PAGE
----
Schematic of the melt electrowriting (MEW) process for producing 3D bioprinted scaffolds for the growth of fibrocartilage tissue (inset photo).
Schematic of the melt electrowriting (MEW) process for producing 3D bioprinted scaffolds for the growth of fibrocartilage tissue (inset photo).

The meniscus keeps the knee stable and redistributes forces through the joint into surrounding collagen fibers. Despite their remarkable mechanical capabilities, the meniscus is prone to tear and, because of its limited blood supply, does not fully regenerate. Damage to the meniscus can, in the long term, lead to degeneration and osteoarthritis. Tissue engineering approaches employing biomaterial scaffolds offer an alternative. Now researchers from Trinity College Dublin, the Royal College of Surgeons in Ireland, and Johnson & Johnson Services Inc. have developed inkjet bioprinted scaffolds that support the development of new tissue with mechanical properties that match those of the meniscus [Barceló et al., Acta Biomaterialia 158 (2023) 216-227,].

The team, led by Daniel J. Kelly, used 3D inkjet bioprinting to deposit a cell-impregnated bioink into additively manufactured scaffolds with different architectures. The polymer scaffolds, which are fabricated to have different aspect ratios, create a fibrous network that guides the growth of bone-marrow derived mesenchymal stem cells into useful fibrocartilage tissue. The researchers used two techniques to produce the scaffolds: fused deposition modelling (FDM) and melt electrowriting (MEW), which produce fibers of different diameters (150 microns or 15 microns, respectively) and internal architectures.

The spatial organization of the collagen network that the growing cell form is highly influenced by the scaffold architecture. The higher aspect ratio scaffolds produce tissue with anisotropic mechanical properties, simulating the characteristics of natural meniscal tissue more closely. Scaffolds produced with MEW, moreover, are highly porous and soft in compression while relatively stiff in tension, mimicking the behavior of native meniscus and producing fibrocartilaginous tissues with very similar properties. The architecture of MEW scaffolds can be readily tailored to determine the direction of collagen fiber growth and tune the anisotropic tensile mechanical behavior. The approach could enable the creation of spatially inhomogeneous scaffolds that guide the alignment of tissue in multiple directions simultaneously.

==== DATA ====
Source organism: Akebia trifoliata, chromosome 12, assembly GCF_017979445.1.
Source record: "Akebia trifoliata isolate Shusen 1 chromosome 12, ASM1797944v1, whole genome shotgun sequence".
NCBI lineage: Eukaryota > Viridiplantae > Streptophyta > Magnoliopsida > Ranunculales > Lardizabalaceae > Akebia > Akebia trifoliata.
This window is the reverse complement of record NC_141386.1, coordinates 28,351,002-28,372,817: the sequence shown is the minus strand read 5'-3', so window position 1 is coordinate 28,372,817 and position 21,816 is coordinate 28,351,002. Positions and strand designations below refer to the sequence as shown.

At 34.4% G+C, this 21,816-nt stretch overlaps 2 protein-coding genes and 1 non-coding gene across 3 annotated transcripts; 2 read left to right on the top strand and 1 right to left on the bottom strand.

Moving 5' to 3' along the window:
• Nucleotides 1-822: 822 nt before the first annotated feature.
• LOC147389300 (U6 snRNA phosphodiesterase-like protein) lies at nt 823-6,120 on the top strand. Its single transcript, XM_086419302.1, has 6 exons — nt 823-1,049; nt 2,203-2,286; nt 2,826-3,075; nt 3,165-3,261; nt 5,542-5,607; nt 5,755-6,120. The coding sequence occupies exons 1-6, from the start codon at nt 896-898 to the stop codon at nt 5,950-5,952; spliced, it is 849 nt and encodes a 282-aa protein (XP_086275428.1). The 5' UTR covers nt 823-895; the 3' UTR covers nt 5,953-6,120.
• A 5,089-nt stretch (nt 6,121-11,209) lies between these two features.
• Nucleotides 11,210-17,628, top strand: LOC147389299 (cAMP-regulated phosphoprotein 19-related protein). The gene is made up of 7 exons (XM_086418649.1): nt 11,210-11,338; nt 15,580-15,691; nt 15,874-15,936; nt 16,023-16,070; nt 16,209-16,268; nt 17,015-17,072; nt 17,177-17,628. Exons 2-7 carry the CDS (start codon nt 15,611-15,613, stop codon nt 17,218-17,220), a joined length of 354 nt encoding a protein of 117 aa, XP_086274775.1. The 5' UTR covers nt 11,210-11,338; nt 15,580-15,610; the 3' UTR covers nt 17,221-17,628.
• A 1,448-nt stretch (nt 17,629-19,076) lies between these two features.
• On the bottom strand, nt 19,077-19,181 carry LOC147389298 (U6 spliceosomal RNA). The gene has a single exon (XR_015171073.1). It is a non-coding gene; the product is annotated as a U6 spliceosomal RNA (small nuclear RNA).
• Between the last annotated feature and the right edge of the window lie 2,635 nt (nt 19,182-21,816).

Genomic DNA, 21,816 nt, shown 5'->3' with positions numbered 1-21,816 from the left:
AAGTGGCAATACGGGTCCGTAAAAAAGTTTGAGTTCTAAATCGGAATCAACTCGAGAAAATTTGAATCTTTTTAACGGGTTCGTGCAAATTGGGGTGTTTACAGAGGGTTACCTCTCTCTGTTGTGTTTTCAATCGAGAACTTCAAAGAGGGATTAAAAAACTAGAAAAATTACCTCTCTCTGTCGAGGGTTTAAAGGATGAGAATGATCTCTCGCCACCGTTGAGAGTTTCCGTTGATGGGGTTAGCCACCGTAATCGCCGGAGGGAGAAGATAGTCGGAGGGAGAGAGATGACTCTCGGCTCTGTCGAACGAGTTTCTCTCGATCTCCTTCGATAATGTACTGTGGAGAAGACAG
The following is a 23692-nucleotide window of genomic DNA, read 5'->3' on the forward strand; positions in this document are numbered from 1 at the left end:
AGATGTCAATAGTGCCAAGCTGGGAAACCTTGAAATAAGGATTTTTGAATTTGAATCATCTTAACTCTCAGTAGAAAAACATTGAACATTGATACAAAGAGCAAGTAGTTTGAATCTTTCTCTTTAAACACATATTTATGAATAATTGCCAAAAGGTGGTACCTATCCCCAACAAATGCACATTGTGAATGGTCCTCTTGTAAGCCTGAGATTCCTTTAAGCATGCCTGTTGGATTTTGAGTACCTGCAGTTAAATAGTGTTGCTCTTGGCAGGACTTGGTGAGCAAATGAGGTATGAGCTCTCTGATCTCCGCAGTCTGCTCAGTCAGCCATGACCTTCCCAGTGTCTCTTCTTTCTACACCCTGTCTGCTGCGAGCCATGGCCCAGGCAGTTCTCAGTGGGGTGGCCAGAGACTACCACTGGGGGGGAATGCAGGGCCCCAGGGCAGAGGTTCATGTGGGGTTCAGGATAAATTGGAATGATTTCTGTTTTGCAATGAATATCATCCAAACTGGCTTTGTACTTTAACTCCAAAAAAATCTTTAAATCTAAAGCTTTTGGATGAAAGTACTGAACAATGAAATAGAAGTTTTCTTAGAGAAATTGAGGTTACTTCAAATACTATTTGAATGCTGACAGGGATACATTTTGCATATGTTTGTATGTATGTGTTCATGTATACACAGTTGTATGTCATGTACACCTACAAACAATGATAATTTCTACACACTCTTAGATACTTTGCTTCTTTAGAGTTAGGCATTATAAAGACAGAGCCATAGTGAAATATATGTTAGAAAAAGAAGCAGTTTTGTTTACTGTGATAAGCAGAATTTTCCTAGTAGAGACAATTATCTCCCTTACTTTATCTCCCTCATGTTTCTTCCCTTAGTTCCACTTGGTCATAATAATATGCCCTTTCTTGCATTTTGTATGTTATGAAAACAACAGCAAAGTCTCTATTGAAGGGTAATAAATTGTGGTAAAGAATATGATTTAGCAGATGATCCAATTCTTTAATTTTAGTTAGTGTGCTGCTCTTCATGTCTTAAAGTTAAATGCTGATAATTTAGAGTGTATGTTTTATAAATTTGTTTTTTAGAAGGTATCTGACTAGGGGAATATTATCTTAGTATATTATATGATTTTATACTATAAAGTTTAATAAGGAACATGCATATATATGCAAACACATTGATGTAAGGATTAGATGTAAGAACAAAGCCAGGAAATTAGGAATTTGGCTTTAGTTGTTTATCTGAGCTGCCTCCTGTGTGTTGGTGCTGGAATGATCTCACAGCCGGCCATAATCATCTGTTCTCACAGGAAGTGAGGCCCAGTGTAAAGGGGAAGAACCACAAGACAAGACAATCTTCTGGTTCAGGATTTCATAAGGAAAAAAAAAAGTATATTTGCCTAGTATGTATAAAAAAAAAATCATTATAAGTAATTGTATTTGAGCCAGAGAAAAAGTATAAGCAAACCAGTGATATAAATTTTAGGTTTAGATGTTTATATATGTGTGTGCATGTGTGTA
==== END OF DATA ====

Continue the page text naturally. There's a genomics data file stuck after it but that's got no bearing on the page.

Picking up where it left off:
This proof-of-concept study indicates that MEW inkjet bioprinting can engineer anisotropic, spatially defined tissue that mimics native meniscal tissue. The researchers believe that bioprinted MEW scaffolds could offer new treatment options for patients with a damaged or diseased meniscus. Not only could the scaffolds enable the fabrication of biomimetic meniscal-like tissue, but the flexibility of their tailorable structures could offer the possibility of patient-specific implants.

“This multiple tool biofabrication strategy constitutes the basis of a promising approach for the development of biomimetic meniscus implants,” write the researchers.